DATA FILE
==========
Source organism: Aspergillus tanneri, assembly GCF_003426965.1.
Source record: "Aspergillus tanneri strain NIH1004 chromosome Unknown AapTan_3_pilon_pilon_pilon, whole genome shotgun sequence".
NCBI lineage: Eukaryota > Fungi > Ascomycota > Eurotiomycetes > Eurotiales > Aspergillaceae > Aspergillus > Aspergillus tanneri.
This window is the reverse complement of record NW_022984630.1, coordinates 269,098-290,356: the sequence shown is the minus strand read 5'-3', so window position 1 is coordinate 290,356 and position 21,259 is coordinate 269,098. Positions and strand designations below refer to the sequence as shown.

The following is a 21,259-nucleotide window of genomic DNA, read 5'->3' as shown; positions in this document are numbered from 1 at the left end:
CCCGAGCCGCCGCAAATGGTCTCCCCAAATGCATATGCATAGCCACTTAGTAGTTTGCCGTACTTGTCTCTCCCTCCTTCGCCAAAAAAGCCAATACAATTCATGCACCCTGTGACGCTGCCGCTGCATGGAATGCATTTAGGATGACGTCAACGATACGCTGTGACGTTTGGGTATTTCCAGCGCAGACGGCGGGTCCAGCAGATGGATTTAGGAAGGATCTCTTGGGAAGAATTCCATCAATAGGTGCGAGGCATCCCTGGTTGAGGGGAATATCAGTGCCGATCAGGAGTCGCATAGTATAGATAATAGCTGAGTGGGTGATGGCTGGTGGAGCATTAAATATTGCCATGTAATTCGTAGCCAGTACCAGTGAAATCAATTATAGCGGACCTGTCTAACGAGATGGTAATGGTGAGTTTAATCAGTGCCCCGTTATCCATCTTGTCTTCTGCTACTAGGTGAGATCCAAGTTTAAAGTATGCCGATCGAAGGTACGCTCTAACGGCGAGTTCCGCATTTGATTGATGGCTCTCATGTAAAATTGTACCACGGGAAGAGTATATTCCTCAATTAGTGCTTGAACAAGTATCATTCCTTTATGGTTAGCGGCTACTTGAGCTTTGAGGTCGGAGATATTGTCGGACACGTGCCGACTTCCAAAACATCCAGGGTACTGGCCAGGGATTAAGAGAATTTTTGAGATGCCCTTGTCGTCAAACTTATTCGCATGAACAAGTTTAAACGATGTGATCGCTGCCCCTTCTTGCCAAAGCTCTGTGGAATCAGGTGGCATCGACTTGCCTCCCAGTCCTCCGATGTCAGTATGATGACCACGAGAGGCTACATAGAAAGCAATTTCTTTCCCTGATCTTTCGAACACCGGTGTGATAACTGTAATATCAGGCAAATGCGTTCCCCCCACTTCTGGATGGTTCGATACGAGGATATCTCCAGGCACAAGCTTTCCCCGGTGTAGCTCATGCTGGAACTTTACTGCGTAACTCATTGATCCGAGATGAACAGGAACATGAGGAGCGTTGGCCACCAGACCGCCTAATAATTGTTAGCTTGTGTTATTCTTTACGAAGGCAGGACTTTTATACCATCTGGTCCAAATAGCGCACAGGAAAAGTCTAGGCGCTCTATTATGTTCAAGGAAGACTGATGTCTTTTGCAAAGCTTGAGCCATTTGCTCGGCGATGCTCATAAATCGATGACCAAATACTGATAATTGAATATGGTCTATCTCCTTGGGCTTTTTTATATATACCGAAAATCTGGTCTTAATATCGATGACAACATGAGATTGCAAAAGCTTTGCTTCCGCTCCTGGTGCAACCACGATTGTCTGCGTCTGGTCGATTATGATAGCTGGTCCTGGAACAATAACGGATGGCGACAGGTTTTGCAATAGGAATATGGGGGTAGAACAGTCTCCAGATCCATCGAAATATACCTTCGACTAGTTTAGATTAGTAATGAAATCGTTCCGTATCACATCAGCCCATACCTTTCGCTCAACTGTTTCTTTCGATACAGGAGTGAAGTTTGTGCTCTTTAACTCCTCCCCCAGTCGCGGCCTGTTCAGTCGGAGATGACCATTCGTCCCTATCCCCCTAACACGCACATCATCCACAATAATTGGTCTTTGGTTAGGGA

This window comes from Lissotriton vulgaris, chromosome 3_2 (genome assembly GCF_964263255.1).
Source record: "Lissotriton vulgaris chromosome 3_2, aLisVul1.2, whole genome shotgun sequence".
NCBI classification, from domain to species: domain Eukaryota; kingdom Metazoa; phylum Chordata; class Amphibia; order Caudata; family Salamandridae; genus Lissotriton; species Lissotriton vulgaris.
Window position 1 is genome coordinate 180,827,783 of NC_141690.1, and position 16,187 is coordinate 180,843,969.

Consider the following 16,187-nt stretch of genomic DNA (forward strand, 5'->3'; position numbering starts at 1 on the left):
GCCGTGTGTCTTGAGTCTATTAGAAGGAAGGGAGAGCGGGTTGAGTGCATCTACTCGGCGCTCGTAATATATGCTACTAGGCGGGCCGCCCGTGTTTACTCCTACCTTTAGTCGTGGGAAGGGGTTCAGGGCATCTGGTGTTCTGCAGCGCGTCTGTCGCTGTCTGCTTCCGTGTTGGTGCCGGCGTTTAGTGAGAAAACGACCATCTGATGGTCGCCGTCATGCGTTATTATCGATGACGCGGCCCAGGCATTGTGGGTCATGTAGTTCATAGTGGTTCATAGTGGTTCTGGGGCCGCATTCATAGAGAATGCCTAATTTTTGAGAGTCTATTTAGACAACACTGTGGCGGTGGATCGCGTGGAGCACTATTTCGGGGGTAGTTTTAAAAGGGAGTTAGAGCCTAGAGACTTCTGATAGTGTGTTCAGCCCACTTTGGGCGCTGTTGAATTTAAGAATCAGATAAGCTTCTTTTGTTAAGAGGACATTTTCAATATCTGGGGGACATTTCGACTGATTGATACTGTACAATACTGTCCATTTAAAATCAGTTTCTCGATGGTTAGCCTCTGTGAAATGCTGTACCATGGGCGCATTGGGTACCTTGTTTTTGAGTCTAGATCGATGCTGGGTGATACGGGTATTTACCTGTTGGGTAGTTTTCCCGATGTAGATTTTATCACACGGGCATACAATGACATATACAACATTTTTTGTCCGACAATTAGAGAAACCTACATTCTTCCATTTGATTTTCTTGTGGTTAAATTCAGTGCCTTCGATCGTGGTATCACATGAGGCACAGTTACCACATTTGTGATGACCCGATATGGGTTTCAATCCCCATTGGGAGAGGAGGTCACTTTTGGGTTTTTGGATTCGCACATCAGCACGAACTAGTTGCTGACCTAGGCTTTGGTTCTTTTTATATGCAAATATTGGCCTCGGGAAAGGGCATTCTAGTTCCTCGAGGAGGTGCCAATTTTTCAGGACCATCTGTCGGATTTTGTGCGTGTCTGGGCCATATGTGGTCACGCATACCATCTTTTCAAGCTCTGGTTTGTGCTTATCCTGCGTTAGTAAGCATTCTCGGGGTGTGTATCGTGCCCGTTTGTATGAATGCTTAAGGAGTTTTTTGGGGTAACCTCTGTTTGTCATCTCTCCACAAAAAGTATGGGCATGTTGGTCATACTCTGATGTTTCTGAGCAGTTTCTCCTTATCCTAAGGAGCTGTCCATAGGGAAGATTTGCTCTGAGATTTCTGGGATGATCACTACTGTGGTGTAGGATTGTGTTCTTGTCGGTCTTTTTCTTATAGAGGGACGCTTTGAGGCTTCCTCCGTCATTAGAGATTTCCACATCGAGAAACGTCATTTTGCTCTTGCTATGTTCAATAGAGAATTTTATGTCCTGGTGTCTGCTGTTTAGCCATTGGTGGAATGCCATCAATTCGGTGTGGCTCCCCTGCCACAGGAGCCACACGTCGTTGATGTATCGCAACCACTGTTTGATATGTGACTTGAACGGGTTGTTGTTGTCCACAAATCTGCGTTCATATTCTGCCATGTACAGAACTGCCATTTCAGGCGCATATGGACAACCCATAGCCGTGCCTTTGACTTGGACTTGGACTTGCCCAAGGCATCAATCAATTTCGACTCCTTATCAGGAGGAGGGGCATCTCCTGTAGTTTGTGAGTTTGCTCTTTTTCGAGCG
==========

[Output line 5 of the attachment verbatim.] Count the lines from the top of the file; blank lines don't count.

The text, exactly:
The following is a 21,259-nucleotide window of genomic DNA, read 5'->3' as shown; positions in this document are numbered from 1 at the left end: